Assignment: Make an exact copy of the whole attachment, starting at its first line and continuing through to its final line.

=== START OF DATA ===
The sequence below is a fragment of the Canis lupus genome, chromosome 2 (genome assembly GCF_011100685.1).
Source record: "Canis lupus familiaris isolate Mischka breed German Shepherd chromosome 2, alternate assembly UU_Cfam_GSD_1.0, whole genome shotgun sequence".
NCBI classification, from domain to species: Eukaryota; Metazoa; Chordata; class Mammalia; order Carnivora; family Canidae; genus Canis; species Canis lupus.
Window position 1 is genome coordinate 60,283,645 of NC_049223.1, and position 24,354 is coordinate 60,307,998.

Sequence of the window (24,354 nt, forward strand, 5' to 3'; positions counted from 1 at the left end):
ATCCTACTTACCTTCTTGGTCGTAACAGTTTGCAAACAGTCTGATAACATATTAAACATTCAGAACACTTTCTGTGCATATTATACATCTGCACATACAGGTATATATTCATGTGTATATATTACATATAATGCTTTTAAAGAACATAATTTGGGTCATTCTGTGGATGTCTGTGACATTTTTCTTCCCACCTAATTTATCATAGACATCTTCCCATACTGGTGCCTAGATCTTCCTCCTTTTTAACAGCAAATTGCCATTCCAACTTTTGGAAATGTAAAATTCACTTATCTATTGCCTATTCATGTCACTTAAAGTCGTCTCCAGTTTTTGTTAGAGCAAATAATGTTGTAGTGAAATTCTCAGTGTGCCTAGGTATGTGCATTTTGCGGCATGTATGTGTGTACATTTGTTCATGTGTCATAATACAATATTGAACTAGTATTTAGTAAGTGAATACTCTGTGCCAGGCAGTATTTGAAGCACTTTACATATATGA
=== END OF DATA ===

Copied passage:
The sequence below is a fragment of the Canis lupus genome, chromosome 2 (genome assembly GCF_011100685.1).
Source record: "Canis lupus familiaris isolate Mischka breed German Shepherd chromosome 2, alternate assembly UU_Cfam_GSD_1.0, whole genome shotgun sequence".
NCBI classification, from domain to species: Eukaryota; Metazoa; Chordata; class Mammalia; order Carnivora; family Canidae; genus Canis; species Canis lupus.
Window position 1 is genome coordinate 60,283,645 of NC_049223.1, and position 24,354 is coordinate 60,307,998.

Sequence of the window (24,354 nt, forward strand, 5' to 3'; positions counted from 1 at the left end):
ATCCTACTTACCTTCTTGGTCGTAACAGTTTGCAAACAGTCTGATAACATATTAAACATTCAGAACACTTTCTGTGCATATTATACATCTGCACATACAGGTATATATTCATGTGTATATATTACATATAATGCTTTTAAAGAACATAATTTGGGTCATTCTGTGGATGTCTGTGACATTTTTCTTCCCACCTAATTTATCATAGACATCTTCCCATACTGGTGCCTAGATCTTCCTCCTTTTTAACAGCAAATTGCCATTCCAACTTTTGGAAATGTAAAATTCACTTATCTATTGCCTATTCATGTCACTTAAAGTCGTCTCCAGTTTTTGTTAGAGCAAATAATGTTGTAGTGAAATTCTCAGTGTGCCTAGGTATGTGCATTTTGCGGCATGTATGTGTGTACATTTGTTCATGTGTCATAATACAATATTGAACTAGTATTTAGTAAGTGAATACTCTGTGCCAGGCAGTATTTGAAGCACTTTACATATATGA